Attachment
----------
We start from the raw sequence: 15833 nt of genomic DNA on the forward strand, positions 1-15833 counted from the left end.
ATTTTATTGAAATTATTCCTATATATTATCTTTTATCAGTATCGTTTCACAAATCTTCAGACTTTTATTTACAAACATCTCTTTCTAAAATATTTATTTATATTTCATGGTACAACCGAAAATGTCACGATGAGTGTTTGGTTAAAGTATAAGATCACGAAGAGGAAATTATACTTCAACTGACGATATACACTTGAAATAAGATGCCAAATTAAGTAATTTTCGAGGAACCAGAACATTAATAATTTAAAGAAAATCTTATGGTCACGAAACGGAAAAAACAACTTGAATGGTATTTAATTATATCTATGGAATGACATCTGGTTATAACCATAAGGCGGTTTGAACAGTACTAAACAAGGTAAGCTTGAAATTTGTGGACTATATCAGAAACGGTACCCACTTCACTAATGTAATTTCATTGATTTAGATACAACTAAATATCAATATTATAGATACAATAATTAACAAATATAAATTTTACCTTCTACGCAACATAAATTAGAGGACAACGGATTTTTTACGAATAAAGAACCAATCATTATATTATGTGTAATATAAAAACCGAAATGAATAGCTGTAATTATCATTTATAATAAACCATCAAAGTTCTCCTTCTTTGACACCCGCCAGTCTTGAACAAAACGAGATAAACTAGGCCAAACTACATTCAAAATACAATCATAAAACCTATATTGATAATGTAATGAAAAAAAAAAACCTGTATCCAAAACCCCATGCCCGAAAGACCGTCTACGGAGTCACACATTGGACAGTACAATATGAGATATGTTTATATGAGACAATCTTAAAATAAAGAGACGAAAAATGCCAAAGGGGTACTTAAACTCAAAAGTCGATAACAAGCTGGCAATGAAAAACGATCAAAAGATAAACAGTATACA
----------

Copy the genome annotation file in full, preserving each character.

We start from the raw sequence: 15833 nt of genomic DNA on the forward strand, positions 1-15833 counted from the left end.
ATTTTATTGAAATTATTCCTATATATTATCTTTTATCAGTATCGTTTCACAAATCTTCAGACTTTTATTTACAAACATCTCTTTCTAAAATATTTATTTATATTTCATGGTACAACCGAAAATGTCACGATGAGTGTTTGGTTAAAGTATAAGATCACGAAGAGGAAATTATACTTCAACTGACGATATACACTTGAAATAAGATGCCAAATTAAGTAATTTTCGAGGAACCAGAACATTAATAATTTAAAGAAAATCTTATGGTCACGAAACGGAAAAAACAACTTGAATGGTATTTAATTATATCTATGGAATGACATCTGGTTATAACCATAAGGCGGTTTGAACAGTACTAAACAAGGTAAGCTTGAAATTTGTGGACTATATCAGAAACGGTACCCACTTCACTAATGTAATTTCATTGATTTAGATACAACTAAATATCAATATTATAGATACAATAATTAACAAATATAAATTTTACCTTCTACGCAACATAAATTAGAGGACAACGGATTTTTTACGAATAAAGAACCAATCATTATATTATGTGTAATATAAAAACCGAAATGAATAGCTGTAATTATCATTTATAATAAACCATCAAAGTTCTCCTTCTTTGACACCCGCCAGTCTTGAACAAAACGAGATAAACTAGGCCAAACTACATTCAAAATACAATCATAAAACCTATATTGATAATGTAATGAAAAAAAAAAACCTGTATCCAAAACCCCATGCCCGAAAGACCGTCTACGGAGTCACACATTGGACAGTACAATATGAGATATGTTTATATGAGACAATCTTAAAATAAAGAGACGAAAAATGCCAAAGGGGTACTTAAACTCAAAAGTCGATAACAAGCTGGCAATGAAAAACGATCAAAAGATAAACAGTATACA